Measles – Where Should I Go?

With the introduction of the MMR vaccine in 1988, immunising children against measles, mumps and rubella made sure that measles became a much less common occurrence. So much so that many parents today may have little to no experience of the virus.

Over the past few years, measles cases have gradually increased, likely due to a reduction in the uptake of the MMR vaccine. This month health officials in England have confirmed around 100 cases of the infection. Outbreaks such as this are confirmed not only in England, but also across Europe, and it is suspected that non-immunised persons who have travelled to these areas may have brought the virus home with them. Because of this rise in cases of measles, and the potentially life-threatening nature of the infection, health officials are urging more parents to accept the MMR vaccine for their children.

Measles – Signs and Symptoms

Measles is highly contagious and can be potentially fatal. Although anyone can become infected with the measles virus, it is most common in young children. Symptoms will begin to develop at around 10 days after a person becomes infected with the virus. Initial symptoms may appear cold or flu-like, and may include a runny nose, sore, red eyes, a cough, aches and pains, loss of appetite, and a high temperature. You may also see small, greyish-white spots appear on the inside of the cheeks.

What generally distinguishes measles is the appearance of a red-brown rash which will usually begin on the head or upper neck before spreading. These spots do not appear in every case of measles, but if they do it will usually be for a few days, appearing around 2 to 4 days after initial symptoms have started showing.

Information On The MMR Vaccine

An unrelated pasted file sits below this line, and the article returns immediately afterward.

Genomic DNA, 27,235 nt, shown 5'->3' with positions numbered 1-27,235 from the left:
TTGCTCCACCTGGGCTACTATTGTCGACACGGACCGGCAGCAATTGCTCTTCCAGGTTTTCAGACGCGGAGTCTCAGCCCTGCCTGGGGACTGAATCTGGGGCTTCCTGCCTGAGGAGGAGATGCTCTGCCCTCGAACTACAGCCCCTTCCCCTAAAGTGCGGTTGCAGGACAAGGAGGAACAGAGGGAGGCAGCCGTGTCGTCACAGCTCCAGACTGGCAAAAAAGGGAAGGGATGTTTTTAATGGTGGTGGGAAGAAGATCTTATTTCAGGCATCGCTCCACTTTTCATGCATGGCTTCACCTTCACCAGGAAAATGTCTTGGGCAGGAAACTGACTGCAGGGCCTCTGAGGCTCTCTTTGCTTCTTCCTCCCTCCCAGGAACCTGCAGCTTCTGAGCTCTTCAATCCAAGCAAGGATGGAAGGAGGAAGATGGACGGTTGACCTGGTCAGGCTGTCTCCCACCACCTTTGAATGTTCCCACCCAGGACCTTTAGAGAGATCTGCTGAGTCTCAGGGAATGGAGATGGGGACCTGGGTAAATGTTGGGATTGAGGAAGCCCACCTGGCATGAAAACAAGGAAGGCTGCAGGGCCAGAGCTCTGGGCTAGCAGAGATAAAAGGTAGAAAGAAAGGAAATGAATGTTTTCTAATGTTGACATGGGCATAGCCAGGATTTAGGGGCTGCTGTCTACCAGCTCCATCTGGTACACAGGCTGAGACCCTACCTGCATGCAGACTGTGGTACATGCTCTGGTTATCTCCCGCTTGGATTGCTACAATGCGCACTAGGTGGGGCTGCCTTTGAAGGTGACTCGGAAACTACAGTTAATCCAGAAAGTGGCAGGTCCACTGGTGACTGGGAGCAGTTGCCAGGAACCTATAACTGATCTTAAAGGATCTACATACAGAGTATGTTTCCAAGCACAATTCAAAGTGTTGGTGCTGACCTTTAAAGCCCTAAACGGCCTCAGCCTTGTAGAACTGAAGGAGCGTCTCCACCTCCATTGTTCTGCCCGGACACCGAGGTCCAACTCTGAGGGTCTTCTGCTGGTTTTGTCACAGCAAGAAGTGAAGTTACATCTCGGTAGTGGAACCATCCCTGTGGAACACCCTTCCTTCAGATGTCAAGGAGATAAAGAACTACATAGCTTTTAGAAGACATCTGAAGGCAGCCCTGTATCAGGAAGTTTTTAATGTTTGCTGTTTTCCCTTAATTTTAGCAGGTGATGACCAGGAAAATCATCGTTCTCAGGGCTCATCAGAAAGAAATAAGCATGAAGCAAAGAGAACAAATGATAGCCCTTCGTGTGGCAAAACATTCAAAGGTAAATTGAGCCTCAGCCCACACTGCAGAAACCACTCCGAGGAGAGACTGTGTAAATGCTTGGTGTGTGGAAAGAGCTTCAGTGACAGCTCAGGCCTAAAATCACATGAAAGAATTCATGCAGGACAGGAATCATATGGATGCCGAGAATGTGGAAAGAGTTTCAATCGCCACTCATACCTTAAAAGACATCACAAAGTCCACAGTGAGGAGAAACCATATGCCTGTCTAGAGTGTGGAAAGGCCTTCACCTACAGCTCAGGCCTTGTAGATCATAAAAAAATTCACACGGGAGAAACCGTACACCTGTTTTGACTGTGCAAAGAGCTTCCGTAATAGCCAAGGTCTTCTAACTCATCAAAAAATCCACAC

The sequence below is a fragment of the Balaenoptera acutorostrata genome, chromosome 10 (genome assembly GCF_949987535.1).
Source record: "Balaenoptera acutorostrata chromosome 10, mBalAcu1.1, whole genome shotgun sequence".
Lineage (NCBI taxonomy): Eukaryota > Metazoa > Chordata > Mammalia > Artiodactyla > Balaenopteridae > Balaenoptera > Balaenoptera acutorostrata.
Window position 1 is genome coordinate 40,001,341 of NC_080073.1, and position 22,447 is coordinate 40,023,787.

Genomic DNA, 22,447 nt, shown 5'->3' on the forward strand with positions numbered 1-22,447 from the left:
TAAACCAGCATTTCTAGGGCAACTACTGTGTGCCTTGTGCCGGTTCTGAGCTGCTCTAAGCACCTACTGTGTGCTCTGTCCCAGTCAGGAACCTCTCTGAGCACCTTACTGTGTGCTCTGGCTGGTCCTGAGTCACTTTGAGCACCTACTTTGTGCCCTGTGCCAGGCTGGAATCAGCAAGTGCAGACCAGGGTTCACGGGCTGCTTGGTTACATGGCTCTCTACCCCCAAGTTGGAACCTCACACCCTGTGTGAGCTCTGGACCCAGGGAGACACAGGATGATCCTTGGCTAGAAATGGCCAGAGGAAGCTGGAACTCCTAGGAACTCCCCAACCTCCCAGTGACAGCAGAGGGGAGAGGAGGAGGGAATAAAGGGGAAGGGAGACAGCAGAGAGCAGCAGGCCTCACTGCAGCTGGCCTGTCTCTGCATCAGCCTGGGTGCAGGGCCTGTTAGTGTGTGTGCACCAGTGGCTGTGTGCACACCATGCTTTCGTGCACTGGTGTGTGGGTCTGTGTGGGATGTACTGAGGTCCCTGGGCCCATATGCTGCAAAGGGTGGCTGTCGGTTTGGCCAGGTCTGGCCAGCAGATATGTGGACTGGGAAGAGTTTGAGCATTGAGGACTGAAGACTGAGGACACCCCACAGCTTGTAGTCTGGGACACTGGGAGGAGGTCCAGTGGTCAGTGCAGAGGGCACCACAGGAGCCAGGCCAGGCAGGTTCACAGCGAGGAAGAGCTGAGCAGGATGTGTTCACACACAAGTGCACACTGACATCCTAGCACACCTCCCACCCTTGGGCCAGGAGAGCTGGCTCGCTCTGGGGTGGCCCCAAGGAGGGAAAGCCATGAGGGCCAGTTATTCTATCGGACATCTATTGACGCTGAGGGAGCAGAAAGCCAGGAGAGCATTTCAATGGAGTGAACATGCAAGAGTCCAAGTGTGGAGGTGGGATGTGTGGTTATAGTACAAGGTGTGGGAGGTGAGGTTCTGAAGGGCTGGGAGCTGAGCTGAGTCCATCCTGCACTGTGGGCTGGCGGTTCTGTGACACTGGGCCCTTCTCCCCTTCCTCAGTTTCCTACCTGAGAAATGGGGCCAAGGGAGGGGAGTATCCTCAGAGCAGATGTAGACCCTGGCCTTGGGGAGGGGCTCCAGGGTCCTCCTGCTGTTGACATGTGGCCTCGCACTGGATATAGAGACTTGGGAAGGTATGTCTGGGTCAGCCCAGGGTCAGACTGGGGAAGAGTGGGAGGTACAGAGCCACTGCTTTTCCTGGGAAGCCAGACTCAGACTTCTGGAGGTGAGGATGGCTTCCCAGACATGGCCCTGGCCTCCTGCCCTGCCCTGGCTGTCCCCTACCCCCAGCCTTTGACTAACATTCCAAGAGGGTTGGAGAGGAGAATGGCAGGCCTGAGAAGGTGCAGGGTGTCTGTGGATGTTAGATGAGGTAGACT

The MMR vaccine is usually offered to children within one month of their first birthday, with a pre-school booster at 3 years and 4 months of age. Adults who are unsure of whether they have had the full dose of the vaccine should be particularly aware of the risks of the illness. Babies of 6-9 months of age who are considered particularly at risk may be recommended the vaccine especially during incidents of measles outbreaks.

Although there have been fears that this vaccine could be linked to cases of autistic spectrum disorder and some bowel disorders, the NHS confirms that the vaccine is both safe and effective.

Adults and older children who were not vaccinated as babies can also receive the vaccine on the NHS. You can check with your GP if you are unsure – though having an extra dose is unlikely to harm you and can be worthwhile.

What To Do In Cases Of Measles

If you suspect you or your child may have measles, you should contact your GP immediately. You can do this during normal surgery hours, or by contacting your local out of hours service by calling NHS Direct on 111 in the evening or at weekends.

It is important that you call 111 if you suspect measles as opposed to going to your surgery or out of hours service. You may be putting others at risk of infection, including babies under the age of immunisation and older people who have not been immunised.

You should also contact your GP if you or your child have recently come into contact with someone who has measles if you or your child have not been vaccinated. You should do this even if no symptoms are displaying.

There is no specific treatment for measles, but you will be advised to stay away from work or school for at least 4 days from the first appearance of the rash.

Complications From Measles

Although most people recover from measles in 7 to 10 days, an estimated 1 in 5000 people will die as a result of the virus. Other more common complications can include diarrhoea and vomiting, conjunctivitis, laryngitis, pneumonia, and febrile seizures (fits caused by a fever). These sorts of complications are normally seen in 1 in every 15 children infected with measles.

Less common complications include hepatitis, meningitis, and encephalitis. In rare cases, measles can lead to serious eye disorders, including blindness, and a serious brain disorder called Subacute Sclerosing Panencephalitis (SSPE). This is only seen in around 1 in every 250000 cases of measles.

For pregnant women, a measles infection can lead to miscarriage, still birth, premature birth, or a low birth weight.

For more information on measles and the MMR vaccine, you can visit the NHS website.